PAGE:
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Author Topic: The Official BLSD "What Are My Chances?/Where Should I Apply?" Thread  (Read 426774 times)

A.

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Re: How accurate are people's predictions on here?
« Reply #340 on: November 14, 2005, 09:37:27 PM »
Several of us have been on these boards for years (yes, years), have seen where people get in with what numbers, and generally are fairly accurate with our assessments (esp. where they conern URMs, which are easier to predict than other applicants).  Law school is a numbers game.  Don't fool yourself into thinking otherwise.  We all like to think they look "beyond the numbers."  Well, they don't (save a very few schools like Yale and Stanford).  There might be a different standard for URMs, but it's still about the numbers even at that different standard.  Unless you've done something truly amazing (and being a student legislator, feeding the homeless, being a "Morehouse Man," etc. don't even count as amazing), it's the numbers that matter.

TruOne

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Re: How accurate are people's predictions on here?
« Reply #341 on: November 14, 2005, 09:43:09 PM »
Yet I know so many lawyers who have gone to T1 + T2 schools with 2.9 gpas or 143 LSATS.

Hell, the lawyer with a 2.9 went to Cornell. And all he did was tutor English as a Second language. IN fact this same lawyer was on Cornell's "board" that was in charge of admissions. (As if that gives more credibility)

So what part of the "numbers game" would account for his being recruited by a Ivy League school? Did AA really give him THAT big of a boost?

So it begs the question: Who is the ultimate authority?

Students who are currently going thru the process who hoop and hollar that all this is one big numbers game.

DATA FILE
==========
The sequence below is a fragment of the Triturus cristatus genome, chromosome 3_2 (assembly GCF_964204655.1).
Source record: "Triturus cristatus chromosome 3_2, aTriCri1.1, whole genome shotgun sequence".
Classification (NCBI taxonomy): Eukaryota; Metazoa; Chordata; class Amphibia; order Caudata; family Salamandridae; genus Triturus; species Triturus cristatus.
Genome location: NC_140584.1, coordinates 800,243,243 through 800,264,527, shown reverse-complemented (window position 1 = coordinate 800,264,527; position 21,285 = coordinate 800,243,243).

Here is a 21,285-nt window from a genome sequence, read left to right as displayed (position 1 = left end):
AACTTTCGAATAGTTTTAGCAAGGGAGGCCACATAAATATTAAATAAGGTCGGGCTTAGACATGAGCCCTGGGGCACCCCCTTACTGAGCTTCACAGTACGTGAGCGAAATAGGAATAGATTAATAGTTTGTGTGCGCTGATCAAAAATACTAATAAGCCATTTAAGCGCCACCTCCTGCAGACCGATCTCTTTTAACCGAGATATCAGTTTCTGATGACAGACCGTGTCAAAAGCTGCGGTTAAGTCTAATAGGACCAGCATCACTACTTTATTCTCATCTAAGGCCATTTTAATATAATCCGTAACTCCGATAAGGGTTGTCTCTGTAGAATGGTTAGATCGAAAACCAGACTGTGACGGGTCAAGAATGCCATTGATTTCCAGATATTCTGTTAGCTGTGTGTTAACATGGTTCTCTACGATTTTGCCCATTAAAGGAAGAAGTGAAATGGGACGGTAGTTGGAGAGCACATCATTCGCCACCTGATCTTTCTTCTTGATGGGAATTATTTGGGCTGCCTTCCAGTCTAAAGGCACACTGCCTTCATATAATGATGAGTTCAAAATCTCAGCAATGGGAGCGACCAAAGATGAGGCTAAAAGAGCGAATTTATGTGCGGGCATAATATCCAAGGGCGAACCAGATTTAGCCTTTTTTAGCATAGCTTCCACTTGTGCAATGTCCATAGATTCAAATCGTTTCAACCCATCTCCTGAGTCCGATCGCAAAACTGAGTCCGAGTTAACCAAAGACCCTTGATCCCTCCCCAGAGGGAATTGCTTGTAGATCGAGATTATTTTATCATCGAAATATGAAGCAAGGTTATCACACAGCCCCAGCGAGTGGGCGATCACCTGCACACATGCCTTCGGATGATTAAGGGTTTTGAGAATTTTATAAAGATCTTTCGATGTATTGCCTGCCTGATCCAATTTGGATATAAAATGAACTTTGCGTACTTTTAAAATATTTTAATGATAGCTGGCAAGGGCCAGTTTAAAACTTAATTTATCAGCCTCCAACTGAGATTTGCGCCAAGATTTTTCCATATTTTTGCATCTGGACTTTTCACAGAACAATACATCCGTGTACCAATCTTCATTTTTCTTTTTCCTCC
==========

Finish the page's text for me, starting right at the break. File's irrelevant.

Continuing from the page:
or

Practicing attorneys and Administrators who say to not let numbers dictact yer future.
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lex19

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Re: How accurate are people's predictions on here?
« Reply #342 on: November 14, 2005, 09:47:54 PM »
and even the amazing stuff isn't too amazing at this level, it's all about the total package, okay i need to go study so i can be the toal package ;)

and yes being AA could have given him that boost depending on the other AA candidates that year, the game is always changing....i'm still wondering why some schools offerred me money last year when i didn't deserve it number or soft factor wise

A.

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Re: How accurate are people's predictions on here?
« Reply #343 on: November 14, 2005, 11:07:12 PM »
Yet I know so many lawyers who have gone to T1 + T2 schools with 2.9 gpas or 143 LSATS.

Hell, the lawyer with a 2.9 went to Cornell. And all he did was tutor English as a Second language. IN fact this same lawyer was on Cornell's "board" that was in charge of admissions. (As if that gives more credibility)

So what part of the "numbers game" would account for his being recruited by a Ivy League school? Did AA really give him THAT big of a boost?

So it begs the question: Who is the ultimate authority?

Students who are currently going thru the process who hoop and hollar that all this is one big numbers game.

or

Practicing attorneys and Administrators who say to not let numbers dictact yer future.

And I would be among the first to tell you that it is not at all implausible, perhaps it is even likely, that a 2.9 could get into Cornell with a sufficiently high LSAT.  And a 143 can get into a T2.  Like I said, you can't measure a URM by the majority standard.

And I'm not "currently going thru the process."  Been there, done that.

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Re: How accurate are people's predictions on here?
« Reply #344 on: November 14, 2005, 11:40:28 PM »
Yet I know so many lawyers who have gone to T1 + T2 schools with 2.9 gpas or 143 LSATS.